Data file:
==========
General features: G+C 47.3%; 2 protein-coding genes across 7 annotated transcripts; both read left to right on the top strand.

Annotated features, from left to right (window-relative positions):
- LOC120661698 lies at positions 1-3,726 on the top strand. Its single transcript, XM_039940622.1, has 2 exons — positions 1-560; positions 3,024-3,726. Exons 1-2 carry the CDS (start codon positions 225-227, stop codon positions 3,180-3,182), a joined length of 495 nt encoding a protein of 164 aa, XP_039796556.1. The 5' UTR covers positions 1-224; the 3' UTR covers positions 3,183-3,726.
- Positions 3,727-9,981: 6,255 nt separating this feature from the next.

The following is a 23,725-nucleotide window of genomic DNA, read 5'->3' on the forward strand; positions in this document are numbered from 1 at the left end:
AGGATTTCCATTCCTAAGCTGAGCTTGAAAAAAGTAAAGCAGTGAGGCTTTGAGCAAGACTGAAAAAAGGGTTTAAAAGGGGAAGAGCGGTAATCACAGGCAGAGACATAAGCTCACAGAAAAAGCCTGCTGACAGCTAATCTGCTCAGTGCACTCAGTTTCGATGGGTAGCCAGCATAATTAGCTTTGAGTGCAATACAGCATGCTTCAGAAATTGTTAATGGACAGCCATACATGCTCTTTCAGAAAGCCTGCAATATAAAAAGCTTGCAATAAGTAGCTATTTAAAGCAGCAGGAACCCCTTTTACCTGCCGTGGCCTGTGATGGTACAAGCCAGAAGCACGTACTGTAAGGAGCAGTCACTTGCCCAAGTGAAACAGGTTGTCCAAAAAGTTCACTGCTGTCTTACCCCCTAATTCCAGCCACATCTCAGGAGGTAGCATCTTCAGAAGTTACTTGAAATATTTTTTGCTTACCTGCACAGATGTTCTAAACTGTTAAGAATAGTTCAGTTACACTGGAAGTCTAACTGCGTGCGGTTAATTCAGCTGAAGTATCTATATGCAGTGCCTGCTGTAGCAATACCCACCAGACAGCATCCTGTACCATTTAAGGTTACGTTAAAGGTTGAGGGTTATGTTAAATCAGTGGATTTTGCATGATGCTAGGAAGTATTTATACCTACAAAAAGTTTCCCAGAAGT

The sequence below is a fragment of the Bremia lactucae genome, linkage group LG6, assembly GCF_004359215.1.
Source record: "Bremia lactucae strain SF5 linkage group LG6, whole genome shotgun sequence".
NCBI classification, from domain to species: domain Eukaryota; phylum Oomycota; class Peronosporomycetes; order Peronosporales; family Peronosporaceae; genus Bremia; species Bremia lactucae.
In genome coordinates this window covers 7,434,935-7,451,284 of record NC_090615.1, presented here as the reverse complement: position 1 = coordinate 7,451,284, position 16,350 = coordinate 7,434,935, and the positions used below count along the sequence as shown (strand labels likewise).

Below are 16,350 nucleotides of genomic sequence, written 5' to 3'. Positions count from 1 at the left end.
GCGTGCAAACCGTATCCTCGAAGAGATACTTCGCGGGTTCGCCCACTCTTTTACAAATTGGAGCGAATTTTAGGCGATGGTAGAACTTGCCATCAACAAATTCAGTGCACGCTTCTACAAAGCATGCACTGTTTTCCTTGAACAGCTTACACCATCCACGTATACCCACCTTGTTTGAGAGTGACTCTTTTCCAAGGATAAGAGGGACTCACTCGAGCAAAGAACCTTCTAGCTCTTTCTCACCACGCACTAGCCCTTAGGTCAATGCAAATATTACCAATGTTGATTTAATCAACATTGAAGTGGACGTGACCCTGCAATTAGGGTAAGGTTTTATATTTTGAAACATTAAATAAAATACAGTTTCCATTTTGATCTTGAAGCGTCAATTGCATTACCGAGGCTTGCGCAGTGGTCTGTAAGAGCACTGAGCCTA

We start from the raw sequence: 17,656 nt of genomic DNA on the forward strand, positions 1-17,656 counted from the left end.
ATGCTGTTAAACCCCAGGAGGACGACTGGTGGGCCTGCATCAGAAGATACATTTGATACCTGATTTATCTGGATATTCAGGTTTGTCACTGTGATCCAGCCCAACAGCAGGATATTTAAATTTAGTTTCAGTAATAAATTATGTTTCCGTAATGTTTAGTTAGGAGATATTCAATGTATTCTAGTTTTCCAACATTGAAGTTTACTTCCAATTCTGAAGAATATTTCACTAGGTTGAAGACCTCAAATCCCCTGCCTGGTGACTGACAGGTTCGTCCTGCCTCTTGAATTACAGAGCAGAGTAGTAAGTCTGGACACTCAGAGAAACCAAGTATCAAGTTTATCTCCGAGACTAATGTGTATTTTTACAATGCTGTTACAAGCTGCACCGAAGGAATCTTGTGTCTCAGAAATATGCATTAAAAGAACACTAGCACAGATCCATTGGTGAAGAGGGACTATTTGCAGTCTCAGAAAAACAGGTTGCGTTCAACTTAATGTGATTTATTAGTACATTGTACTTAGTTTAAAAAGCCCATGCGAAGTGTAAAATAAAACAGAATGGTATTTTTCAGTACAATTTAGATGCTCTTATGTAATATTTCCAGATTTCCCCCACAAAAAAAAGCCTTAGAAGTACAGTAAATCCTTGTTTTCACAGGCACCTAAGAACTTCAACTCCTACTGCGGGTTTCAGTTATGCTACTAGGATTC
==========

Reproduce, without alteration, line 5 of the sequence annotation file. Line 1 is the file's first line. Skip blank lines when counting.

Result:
The following is a 23,725-nucleotide window of genomic DNA, read 5'->3' on the forward strand; positions in this document are numbered from 1 at the left end: